(I love that he kissed her hair and cried when he left her. So sweet.)

Line 3250-
His silver armies on the green
his horses white, his lances keen;
his helmets tall of steel were hewn,
his shields were shining as the moon.
There trumpets sang both long and loud
and challenge rang unto the cloud.

(Tolkien is such a master at creating a picture in your mind. I can just see that glorious army.)

Line 3263- ...till in confusion vast the stars were choked.
(I like that word 'choked'; it's so vivid!)

Line 3576- ...and Ringil drew like ice that gleameth cold and blue, his sword devised of elvish skill to pierce the flesh with deadly chill.

Line 3605-3608
...the mighty foot pale Ringil clave
about the heel, and black the blood
gushed as from smoking found in flood.
Halt goes for ever from that stroke
great Morgoth...

(I love that Morgoth's heel is wounded. Reminds one of Greek legend.)

Line 4183- ...together fled they, by the beat affrighted of their flying feet.
(I like the funny suggestion that their feet were more frightened than they were.)
"My brain and this world don't fit each other, and there's an end of it!" - G.K. Chesterton
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Postby Tuke » 20 Jul 2008, 02:19

A#minor wrote:Line 4183- ...together fled they, by the beat affrighted of their flying feet.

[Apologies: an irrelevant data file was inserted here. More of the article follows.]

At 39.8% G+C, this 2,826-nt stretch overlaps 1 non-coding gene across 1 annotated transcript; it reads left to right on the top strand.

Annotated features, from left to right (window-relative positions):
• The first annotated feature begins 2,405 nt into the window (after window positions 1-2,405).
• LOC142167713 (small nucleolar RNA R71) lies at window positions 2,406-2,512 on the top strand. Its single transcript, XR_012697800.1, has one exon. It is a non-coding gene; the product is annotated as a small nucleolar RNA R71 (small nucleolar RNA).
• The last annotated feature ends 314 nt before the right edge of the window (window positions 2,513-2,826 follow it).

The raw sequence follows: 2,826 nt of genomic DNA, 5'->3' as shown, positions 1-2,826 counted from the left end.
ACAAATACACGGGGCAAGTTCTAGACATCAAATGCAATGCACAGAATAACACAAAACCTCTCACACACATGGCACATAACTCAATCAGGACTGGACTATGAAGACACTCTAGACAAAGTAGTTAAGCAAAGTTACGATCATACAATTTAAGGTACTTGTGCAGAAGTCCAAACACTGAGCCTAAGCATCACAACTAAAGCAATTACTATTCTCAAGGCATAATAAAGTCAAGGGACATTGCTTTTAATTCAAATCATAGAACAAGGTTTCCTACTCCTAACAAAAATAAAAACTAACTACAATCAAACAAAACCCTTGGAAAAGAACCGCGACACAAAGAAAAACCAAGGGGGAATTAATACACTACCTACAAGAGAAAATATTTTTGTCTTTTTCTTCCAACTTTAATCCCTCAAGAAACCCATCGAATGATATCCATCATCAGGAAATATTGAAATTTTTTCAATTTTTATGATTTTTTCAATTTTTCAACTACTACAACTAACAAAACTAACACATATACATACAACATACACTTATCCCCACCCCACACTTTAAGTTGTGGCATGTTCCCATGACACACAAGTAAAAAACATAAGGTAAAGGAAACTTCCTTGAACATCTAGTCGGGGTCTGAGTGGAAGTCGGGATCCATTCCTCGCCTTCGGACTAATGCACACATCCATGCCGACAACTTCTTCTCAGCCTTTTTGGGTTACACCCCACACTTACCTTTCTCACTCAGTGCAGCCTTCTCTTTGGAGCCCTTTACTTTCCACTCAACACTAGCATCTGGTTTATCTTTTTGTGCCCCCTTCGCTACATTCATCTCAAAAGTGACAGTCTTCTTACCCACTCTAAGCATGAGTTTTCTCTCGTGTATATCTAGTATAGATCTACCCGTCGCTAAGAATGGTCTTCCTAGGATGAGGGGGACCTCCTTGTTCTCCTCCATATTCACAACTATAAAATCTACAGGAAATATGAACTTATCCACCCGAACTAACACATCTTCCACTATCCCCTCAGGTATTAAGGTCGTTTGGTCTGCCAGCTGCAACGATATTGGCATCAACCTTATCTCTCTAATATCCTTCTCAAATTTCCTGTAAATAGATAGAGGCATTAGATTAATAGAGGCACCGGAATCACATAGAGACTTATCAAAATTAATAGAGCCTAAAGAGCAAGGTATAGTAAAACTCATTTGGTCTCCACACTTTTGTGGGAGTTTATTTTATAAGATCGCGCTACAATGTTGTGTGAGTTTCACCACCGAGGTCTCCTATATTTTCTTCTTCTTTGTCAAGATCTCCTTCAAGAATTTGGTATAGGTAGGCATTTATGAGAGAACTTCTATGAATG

(I like the funny suggestion that their feet were more frightened than they were.)

Hmmm, I'm not so sure. It's a little unclear. All of their senses are alive to fear, limbs, eyes and ears, but I think the echoed noise in the tunnel caused by their feet is exacerbating their fear (affrighted by the beat of their feet). I base this on line 4198, "[Carcharoth] heard afar their hurrying feet."
"The 'great golden chain of Concord' has united the whole of Edmund Spenser's world.... Nothing is repressed; nothing is insubordinate. To read him is to grow in mental health." The Allegory Of Love (Faerie Queene)

2 Corinthians IV.17 The Weight of Glory
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Postby Tuke » 20 Jul 2008, 21:55

In the Flight of the Noldoli From Valinor the fell Feanor unwittingly serves Morgoth's purposes by defying the Valar and exacerbating their alienation. His war cry for the Silmarils prefigures the vengeance and greed for Sauron's Ring, and forebodes a sadly familiar human weakness.

From line 82~

Thus the witless wisdom its reward hath earned
of the Gods' jealousy, who guard us here
to serve them, sing to them in our sweet cages,
to contrive them gems and jewelled trinkets,
their leisure to please with our loveliness,
while they waste and squander work of ages,
nor can Morgoth master in their mansions sitting
at countless councils. Now come ye all,
who have courage and hope! My call harken
to flight, to freedom in far places!
"The 'great golden chain of Concord' has united the whole of Edmund Spenser's world.... Nothing is repressed; nothing is insubordinate. To read him is to grow in mental health." The Allegory Of Love (Faerie Queene)

2 Corinthians IV.17 The Weight of Glory